Import Selection: Piesporter Michelsberg, 1988, H. Schmitt Soehne
“You can drink and enjoy German wines during the evening and still feel good in the morning.” – words of wisdom, promotional but true, from Peter Limberger, President and C.E.O. of Schmitt and Soehne in America. H. Schmitt Soehne GmbH has been producing quality wines in Germany’s Mosel valley for more than two hundred years.
German wines are gradually coming to be recognized as “chic” wines. They fit the contemporary consumers lifestyle in that they are lower in alcohol (8% to 10% for German Reisling vs. 13% for California Chardonnays) and are lower in calories. Moderation is more easily ascribed to.
The wine district in Germany officially called “Mosel-Saar-Ruwer” (the latter two being major tributaries to the Mosel) comprises of some 20,000 acres under vine. About one quarter of these are deemed to produce truly superior wines.
This wine is of Qba. (Qualitatswein) status; a German wine gains this stamp of approval only by meeting certain minimum tech nical standards as well as offering a taste representative of the viticultural region from whence it hails. In the heirarchy of German wines, Qba. ranks above “Tafelwein” (Tablewien) and below five other categories.
Piesporter Michelsberg wines are produced from grapes (predominantly Riesling) grown in a very limited district; less than 6000 beautiful acres bordering Germany’s winding Mosel river and around the town of Piesport. The larger delineation surrounding Piesport is designated Michelsberg. The delicacy of body, the elegance of bouguet and the overall aristocratic personality which characterizes these wines is unsurpassed. These famous characteristics can be found in properly selected wines that are produced in this area.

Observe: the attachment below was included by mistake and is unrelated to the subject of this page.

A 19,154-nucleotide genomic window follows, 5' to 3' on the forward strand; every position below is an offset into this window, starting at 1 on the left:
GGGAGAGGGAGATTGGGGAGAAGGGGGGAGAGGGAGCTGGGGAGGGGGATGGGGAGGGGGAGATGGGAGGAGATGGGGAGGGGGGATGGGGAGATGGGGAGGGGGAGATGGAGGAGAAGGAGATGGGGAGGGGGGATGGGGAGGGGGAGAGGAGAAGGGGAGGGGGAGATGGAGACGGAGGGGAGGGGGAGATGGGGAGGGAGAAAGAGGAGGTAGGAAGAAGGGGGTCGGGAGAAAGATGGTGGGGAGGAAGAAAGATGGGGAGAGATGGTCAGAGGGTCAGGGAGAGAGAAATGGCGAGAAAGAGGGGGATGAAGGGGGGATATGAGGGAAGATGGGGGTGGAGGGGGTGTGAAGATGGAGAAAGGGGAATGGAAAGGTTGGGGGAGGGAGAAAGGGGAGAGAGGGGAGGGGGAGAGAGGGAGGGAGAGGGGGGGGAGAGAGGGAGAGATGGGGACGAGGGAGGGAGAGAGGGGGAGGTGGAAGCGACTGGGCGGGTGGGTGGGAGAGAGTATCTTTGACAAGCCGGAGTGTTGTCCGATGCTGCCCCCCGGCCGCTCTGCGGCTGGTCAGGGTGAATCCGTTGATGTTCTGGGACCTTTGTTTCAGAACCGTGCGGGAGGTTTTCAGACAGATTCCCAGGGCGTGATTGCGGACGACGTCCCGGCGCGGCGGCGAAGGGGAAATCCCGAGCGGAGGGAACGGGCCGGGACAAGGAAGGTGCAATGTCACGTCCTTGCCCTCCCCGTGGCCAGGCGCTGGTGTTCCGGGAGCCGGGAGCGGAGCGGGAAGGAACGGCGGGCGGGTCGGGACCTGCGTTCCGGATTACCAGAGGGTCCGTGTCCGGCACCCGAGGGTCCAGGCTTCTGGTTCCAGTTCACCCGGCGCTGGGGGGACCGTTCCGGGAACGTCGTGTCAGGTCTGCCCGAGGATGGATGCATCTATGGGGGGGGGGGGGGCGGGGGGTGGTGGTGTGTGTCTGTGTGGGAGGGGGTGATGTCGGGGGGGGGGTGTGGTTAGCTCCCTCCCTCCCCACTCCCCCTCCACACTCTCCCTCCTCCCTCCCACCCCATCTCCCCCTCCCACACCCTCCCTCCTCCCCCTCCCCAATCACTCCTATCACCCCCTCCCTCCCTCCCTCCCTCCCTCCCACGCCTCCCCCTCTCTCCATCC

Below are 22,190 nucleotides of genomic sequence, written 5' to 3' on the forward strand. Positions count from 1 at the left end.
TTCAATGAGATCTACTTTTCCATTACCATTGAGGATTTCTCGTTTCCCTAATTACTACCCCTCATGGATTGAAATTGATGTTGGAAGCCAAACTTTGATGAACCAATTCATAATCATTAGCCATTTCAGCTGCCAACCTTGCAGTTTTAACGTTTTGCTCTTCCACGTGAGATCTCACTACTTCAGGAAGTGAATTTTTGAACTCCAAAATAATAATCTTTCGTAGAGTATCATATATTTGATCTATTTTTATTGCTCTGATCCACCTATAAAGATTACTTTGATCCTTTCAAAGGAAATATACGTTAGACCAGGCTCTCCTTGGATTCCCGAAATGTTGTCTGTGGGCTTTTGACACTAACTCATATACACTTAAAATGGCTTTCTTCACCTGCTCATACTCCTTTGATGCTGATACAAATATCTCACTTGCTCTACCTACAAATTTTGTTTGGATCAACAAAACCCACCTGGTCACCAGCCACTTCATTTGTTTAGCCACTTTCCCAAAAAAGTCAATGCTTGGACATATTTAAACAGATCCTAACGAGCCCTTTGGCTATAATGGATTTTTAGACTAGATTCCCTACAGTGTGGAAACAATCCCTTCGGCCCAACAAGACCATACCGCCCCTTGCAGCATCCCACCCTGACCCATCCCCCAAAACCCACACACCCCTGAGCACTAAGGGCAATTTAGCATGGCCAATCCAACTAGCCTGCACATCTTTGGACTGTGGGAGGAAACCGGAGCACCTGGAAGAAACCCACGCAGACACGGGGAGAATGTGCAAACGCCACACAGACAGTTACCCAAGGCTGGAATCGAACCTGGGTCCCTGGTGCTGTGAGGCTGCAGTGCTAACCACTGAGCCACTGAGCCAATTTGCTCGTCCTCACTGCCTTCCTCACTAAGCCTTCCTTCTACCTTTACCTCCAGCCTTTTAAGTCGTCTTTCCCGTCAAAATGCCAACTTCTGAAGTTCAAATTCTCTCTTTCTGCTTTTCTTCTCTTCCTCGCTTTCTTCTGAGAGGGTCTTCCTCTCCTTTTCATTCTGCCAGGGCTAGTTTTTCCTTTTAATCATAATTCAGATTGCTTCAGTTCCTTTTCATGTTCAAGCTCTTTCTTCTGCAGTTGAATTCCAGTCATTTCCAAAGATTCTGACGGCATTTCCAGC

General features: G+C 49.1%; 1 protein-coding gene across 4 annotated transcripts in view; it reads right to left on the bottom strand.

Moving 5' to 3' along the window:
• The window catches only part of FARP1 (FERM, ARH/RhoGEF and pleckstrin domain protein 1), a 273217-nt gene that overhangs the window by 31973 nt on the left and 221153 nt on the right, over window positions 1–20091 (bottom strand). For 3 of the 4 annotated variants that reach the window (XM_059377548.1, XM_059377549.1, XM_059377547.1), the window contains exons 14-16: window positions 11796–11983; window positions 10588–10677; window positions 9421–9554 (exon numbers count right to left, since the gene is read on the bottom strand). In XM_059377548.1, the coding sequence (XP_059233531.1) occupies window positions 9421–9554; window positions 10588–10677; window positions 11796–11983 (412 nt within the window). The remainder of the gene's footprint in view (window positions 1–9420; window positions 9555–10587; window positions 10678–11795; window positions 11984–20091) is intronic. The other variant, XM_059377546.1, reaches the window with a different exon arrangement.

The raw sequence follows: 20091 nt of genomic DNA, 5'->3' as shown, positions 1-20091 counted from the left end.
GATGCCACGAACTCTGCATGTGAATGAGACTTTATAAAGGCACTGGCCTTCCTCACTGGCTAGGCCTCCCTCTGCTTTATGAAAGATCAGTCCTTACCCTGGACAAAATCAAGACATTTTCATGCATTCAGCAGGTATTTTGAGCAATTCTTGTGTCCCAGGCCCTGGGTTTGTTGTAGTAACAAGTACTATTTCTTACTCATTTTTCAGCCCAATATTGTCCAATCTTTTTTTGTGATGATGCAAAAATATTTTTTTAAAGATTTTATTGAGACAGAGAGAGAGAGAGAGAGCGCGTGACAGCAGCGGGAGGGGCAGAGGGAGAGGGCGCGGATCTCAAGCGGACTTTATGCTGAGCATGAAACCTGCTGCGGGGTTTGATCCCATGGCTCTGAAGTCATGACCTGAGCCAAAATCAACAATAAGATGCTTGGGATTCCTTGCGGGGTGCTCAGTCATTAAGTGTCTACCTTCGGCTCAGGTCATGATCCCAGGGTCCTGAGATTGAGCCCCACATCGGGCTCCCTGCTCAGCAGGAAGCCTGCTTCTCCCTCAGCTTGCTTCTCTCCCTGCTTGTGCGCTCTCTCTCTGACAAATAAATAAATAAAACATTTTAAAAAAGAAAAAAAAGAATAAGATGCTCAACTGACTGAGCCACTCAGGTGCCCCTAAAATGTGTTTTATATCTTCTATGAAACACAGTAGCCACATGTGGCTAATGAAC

This example shows a very clear pale green gold color. Clean, ripe smells emerge from the glass-plums, pears, and figs with a hint of incense. The wine has good body and completely smooth (only 9% alcohol) though bearing excellent acidity. Giving at first a delicate hint of sweetness, it manages to end off completely dry with a long, long finish.
Serve chilled on a bright spring afternoon with lighter luncheon dishes like chinese chicken salad or bratwurst with onions.
Cellaring Notes: Fully mature. For enjoying through 1990.
Reviewed by Larry Tepper
- Domestic Selection: Fume Blanc, 1990. Haywood
- This Matter of California Wine Labels
- Adventures in Eating: The Best Wontons in the World
- Import Selection: Riesling, 1989. Roemische Weinstrasse
- Domestic Selection: Mourvedre, 1988. Francal
- This Matter of Table Wines
- Adventures in Eating: Minestrone Soup
- Import Selection: Cabernet Sauvignon, 1989. Villa Montes
- Domestic Selection: Chardonnay, 1989. Plume Ridge
- This Matter of Vintage Charts